The problem with any "morality based choice" in any game is that what the devs say is morally right might not be what you think is morally right. To use SWTOR as an example, you may get into a situation where you choose a conversation option that to you sounds morally right and be rewarded with Dark Side points.

A semi-famous leaked thing that was also discussed in some dev interviews is that the Jedi are expected to not fall in love (a la the hideous prequel movies) so a quest has you snitching on some Jedi lovebirds. You apparently get Light Side points if you snitch, and Dark Side points if you ignore or encourage the relationship. My morality says that falling in love is a good thing and so common as to be unremarkable. As a result my opinion is that neither of those options should reward LS or DS points at all.

But that's not how the game goes. So yeah, there will be guides out there which tell you what all the LS vs DS options are for each class story so that people don't have to guess what the devs think is moral or right in the Star Wars Expanded Universe but can simply tailor their character to be all LS, all DS, or something in between completely under their control, not at a guess. Heck, I wouldn't be surprised if "long-term testers" already have them written and are just waiting for the early-access date to come in order to publish them.

Unless Bioware adds neutral loot equivalent to the Light and Dark loot, the only choice most players are going to make is whether to go full Light Side or full Dark Side in all of their quests.
I am a lot more complacent since (IIRC, could be wrong) I read that unlike some of their other games, the moral choices are not going to have any "stats" benefits. Perhaps it is the best outcome; the minmaxer is calm since "they don't mean anything" The RP and/or Bioware segment can focus on the choices. It seems a decent design when some care a lot and the people who don't care aren't impacted.

The women on the Correllian Run Radio podcast have a weekly segment where they give you a real life question and three choices and the keep a running total of your light/dark points.
I think the light/dark side will add some flavor to the game.

I also sort of like the old-fashioned absolutism of "good" versus "evil" rather than the modern day relativism where Alliance vs Horde, East vs West, X vs Y tend to be about they all think they are good in their eyes.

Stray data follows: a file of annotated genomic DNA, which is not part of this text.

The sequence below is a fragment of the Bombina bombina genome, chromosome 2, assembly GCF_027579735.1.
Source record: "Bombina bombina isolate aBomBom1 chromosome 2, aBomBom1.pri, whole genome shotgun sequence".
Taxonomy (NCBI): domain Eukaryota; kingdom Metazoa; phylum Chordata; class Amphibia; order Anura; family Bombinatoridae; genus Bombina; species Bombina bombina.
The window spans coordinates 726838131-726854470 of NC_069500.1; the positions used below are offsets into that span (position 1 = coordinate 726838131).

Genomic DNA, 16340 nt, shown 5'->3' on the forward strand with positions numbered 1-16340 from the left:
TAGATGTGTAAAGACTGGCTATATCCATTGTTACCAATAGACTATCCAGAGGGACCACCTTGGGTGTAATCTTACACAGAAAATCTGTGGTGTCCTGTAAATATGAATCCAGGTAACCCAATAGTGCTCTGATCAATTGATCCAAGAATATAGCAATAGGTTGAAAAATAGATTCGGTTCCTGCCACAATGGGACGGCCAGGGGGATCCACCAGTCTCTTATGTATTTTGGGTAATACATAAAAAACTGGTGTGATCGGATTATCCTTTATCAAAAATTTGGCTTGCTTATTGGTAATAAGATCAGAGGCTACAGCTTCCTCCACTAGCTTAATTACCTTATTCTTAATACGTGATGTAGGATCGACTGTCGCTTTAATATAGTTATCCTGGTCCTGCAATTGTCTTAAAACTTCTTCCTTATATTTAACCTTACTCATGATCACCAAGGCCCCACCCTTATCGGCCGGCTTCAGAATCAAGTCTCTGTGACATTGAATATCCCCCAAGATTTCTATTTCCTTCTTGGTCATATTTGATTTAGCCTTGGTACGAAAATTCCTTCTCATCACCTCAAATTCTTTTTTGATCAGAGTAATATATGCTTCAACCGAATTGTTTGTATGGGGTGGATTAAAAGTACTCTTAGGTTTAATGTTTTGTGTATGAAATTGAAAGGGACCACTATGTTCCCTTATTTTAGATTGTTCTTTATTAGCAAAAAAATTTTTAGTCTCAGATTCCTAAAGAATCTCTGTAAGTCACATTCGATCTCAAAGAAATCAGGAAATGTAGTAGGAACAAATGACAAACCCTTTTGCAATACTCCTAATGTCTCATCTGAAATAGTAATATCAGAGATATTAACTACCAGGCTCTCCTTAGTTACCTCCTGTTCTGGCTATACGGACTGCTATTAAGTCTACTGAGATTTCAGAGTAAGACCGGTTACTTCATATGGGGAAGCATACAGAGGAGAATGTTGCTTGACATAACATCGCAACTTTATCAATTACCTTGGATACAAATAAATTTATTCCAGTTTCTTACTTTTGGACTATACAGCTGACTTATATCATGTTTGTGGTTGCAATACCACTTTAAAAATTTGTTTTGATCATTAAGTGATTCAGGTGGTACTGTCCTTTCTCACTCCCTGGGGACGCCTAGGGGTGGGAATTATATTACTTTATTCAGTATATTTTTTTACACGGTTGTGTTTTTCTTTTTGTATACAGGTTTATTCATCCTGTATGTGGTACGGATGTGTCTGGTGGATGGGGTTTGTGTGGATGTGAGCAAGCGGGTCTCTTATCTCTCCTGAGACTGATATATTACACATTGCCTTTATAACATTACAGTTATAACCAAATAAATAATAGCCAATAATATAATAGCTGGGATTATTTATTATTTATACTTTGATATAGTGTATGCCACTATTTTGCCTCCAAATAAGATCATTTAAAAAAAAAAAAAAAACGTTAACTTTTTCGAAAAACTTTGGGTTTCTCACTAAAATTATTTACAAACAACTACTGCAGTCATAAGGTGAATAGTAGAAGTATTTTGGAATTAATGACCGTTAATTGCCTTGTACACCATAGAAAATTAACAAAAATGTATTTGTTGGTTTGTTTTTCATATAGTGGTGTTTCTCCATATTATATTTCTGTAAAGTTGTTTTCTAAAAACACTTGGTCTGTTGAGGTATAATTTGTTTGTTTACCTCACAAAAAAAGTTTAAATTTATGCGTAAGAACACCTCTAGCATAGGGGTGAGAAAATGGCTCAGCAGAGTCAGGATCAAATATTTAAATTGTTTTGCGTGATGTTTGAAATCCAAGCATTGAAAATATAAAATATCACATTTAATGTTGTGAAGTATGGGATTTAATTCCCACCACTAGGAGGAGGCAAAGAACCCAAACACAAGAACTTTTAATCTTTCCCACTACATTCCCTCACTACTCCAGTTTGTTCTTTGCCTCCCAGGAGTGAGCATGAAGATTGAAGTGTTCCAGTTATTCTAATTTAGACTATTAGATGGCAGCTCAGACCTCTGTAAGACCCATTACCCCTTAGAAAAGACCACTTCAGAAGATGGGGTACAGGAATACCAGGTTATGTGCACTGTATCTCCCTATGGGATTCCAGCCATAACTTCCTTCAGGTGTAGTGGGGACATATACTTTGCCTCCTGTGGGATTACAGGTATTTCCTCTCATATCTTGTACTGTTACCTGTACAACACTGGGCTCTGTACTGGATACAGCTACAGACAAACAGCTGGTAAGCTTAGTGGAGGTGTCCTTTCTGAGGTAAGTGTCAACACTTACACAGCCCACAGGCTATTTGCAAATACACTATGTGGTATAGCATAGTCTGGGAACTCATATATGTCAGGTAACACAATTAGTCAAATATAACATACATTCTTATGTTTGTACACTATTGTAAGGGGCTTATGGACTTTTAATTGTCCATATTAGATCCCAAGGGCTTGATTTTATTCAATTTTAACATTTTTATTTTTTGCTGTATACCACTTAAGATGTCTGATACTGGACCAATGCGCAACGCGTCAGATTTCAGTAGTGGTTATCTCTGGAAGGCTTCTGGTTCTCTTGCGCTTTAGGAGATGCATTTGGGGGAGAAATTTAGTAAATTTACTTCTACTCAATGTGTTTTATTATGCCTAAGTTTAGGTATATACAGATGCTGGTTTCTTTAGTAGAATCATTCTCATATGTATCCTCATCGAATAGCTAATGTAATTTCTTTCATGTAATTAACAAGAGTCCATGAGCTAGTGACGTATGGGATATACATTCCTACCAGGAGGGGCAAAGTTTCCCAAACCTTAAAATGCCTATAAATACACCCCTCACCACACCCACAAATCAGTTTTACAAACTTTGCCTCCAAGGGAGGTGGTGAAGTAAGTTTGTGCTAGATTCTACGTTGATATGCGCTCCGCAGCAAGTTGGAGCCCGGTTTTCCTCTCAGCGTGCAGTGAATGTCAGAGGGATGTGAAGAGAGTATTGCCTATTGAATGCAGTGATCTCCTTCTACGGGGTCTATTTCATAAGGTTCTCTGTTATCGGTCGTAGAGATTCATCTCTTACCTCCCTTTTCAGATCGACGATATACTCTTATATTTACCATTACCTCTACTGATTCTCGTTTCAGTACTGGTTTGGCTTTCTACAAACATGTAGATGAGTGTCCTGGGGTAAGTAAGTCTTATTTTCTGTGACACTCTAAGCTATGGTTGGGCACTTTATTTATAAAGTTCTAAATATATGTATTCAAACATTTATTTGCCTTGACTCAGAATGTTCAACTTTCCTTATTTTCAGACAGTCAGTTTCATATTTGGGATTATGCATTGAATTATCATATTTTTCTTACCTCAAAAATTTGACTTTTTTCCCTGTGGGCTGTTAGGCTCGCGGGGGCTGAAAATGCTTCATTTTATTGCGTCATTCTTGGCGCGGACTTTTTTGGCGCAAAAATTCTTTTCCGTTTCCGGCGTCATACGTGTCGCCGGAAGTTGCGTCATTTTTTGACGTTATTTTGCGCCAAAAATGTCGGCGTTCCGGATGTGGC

I think good and evil exist in games; just not in your interaction with NPCs. Whether you nurture or kill one or a million NPCs is irrelevant. However, if you are rude in game to another player, that is a character flaw, just like being rude on the phone or to a stranger in line. If you tell another player "let's do X and we'll roll on whatever drops" and you ninja the loot, then that is dishonest. It's not a RL crime; it is not a big deal; "evil" is probably hyperbole. But if I were hiring someone for a position as a financial accountant, I think that insight into their character would give me pause.

And the guy who stole over $10,000 worth of in game currency in EVE Online might be considered more than rude.
It's pretty clear that innately we have a dual morality as an artefact of our evolutionary heritage, as members of small tribes or communities: There's one set of rules for "us" and another set for "them".

People become "us" when we cooperate with them meaningfully (or with the illusion of meaning) and "them" when interactions are not useful or meaningful.

This is the main reason, I think, for the downward spiral from the early days of MMOs such as vanilla WoW where interactions at least seemed meaningful. Unfortunately, noe the illusion has been dispelled, you can't easily put the genie back into the bottle and future games are going to need to try a lot harder to enable meaningful, cooperative interactions between players; that's the only way to leverage our innate morality.

The internet and particularly internet games make it easy for us to depersonalise others